DVD Review: Knuckleball

STUDIO: FilmBuff/MPI | DIRECTOR: Ricki Stern and Anne Sundberg
DVD RELEASE DATE: 4/9/2013 | PRICE: DVD $24.98
BONUSES: featurettes,  deleted scenes, additional interviews
SPECS: NR | 85 min. | Documentary | 1.77:1 widescreen | stereo

RATINGS (out of 5 dishes): Movie | Audio | Video | Overall

 

A first-rate documentary about what baseball folks deem a “third-rate pitch,” Knuckleball offers a breezy and fascinating look into the world of baseball pitchers who specialize in tossing the unorthodox, often unpredictable pitch called a knuckleball.

The primary focus of the film is on two contemporary knuckle heads: the recently retired Red Sox hurler Tim Wakefield and R.J. Dickey, the much-traveled Cy Young Award winner recently departed from the New York Mets for the Toronto Blue Jays.

Knuckleball movie sceneDirectors Ricki Stern and Anne Sundberg (Joan Rivers: A Piece of Work) do a superb job, using archival footage of such knuckleballers as Phil and Joe Niekro, Charlie Hough, Jim Bouton and Wilbur Wood while keeping tabs on elder statesman Wakefield and journeyman Dickey during the 2011 baseball season wherein each faced various forms of adversity to triumph in their own ways.

What makes Knuckleball a cut above the typical sports docu is the fact the filmmakers get us up close and personal into the pitcher’s lives, interviewing their wives, showing their families and recounting how they decided to adopt the knuckleball as a last chance specialty to live their baseball dreams. Also impressive is the inclusion of footage of Wakefield and Dickey in their formative years and a meeting of the minds that takes place in a hotel in which they convene great knucklers of the past who offers words of wisdom.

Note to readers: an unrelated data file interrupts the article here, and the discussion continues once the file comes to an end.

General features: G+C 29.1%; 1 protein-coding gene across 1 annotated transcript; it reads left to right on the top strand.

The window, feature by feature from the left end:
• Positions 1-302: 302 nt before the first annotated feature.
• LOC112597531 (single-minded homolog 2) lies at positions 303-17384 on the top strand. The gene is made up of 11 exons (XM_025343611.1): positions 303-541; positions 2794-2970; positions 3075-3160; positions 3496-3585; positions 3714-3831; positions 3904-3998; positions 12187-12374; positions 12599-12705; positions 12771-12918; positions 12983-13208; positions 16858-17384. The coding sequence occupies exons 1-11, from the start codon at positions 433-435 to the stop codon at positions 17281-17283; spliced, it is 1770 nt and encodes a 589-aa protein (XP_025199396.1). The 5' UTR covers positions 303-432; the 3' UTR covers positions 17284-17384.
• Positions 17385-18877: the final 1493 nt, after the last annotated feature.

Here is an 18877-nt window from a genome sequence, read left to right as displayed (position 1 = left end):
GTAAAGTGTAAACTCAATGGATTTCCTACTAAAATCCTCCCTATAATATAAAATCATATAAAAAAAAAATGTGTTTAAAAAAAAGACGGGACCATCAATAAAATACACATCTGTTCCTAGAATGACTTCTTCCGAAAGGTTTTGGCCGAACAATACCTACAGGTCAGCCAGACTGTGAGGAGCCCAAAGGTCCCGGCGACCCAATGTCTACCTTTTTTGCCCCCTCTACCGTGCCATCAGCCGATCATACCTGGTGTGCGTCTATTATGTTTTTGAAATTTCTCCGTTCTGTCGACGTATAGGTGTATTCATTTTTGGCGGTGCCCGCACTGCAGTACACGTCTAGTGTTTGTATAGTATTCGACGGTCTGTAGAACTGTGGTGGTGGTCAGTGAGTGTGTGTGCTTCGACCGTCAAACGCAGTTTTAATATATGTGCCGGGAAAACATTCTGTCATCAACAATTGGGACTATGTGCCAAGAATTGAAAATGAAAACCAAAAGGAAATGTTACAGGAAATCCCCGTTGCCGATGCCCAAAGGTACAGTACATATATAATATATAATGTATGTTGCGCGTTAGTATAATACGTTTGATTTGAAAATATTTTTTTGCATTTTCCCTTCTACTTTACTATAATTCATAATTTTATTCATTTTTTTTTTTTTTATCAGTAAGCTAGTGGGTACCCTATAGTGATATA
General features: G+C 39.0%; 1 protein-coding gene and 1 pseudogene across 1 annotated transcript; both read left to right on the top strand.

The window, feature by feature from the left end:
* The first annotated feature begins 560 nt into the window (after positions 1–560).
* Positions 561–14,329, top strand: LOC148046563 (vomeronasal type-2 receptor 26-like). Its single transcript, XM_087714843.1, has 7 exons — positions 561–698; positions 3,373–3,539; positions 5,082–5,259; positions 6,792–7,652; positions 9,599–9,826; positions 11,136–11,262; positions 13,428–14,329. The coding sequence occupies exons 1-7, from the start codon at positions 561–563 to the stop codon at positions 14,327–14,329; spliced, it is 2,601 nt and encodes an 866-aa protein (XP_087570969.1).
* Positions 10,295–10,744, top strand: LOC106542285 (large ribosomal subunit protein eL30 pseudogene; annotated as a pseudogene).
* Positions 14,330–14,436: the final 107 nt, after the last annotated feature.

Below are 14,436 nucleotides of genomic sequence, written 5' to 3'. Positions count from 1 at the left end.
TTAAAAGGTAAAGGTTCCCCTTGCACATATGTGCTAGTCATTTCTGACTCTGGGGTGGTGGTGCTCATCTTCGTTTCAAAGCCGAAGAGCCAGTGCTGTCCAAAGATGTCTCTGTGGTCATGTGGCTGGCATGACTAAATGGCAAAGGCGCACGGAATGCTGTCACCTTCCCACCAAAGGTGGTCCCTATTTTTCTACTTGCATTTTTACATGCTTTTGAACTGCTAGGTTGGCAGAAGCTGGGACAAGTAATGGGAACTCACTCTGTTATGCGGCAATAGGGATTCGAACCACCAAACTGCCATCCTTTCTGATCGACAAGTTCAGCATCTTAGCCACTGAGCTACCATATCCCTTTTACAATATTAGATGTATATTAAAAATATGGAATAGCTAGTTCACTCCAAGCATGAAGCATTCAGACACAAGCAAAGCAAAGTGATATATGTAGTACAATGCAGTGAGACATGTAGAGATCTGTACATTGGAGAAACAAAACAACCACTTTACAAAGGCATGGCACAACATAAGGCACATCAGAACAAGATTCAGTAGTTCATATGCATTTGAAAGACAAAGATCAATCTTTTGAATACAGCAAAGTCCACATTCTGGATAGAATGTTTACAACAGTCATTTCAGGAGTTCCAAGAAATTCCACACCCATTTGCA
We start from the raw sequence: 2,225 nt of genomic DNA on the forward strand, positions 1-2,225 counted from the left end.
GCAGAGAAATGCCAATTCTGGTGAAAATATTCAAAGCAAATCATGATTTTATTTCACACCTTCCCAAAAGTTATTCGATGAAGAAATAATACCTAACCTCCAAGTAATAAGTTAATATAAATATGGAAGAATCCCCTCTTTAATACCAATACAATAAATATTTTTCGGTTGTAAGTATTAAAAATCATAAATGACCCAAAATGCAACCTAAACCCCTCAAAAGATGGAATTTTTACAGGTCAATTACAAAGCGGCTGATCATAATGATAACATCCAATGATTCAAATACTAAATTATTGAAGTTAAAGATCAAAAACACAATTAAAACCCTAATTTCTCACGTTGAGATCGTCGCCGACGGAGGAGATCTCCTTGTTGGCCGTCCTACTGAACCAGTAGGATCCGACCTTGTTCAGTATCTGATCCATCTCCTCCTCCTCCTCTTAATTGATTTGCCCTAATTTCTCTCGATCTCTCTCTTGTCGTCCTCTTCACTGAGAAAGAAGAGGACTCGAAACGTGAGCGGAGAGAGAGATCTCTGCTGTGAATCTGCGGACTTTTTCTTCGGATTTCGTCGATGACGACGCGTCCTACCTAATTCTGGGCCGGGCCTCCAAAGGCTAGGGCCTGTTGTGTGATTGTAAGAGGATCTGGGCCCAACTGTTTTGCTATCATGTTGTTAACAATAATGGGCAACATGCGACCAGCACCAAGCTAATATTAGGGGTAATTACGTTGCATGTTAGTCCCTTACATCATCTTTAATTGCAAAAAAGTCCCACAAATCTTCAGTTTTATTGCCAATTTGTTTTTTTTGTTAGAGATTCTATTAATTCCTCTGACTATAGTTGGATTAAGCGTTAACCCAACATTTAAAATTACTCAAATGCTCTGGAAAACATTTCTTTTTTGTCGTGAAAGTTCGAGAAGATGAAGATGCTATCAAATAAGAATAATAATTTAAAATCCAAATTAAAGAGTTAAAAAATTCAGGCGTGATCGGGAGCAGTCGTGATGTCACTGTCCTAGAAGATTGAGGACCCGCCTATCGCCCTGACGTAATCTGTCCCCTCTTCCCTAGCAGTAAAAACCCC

Knuckleball, which has already be available as a video-on-demand title, is a must-see for fans of “America’s Pastime,” and timing couldn’t be better for that than right now as the sound of “Play Ball” is upon us

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About Irv

Irv Slifkin has been reviewing movies since before he got kicked off of his high school radio station for panning The Towering Inferno in 1974. He has written the books VideoHound’s Groovy Movies: Far-Out Films of the Psychedelic Era and Filmadelphia: A Celebration of a City’s Movies, and has contributed film reportage and reviews to such outlets as Entertainment Weekly, The Hollywood Reporter, Video Business magazine and National Public Radio.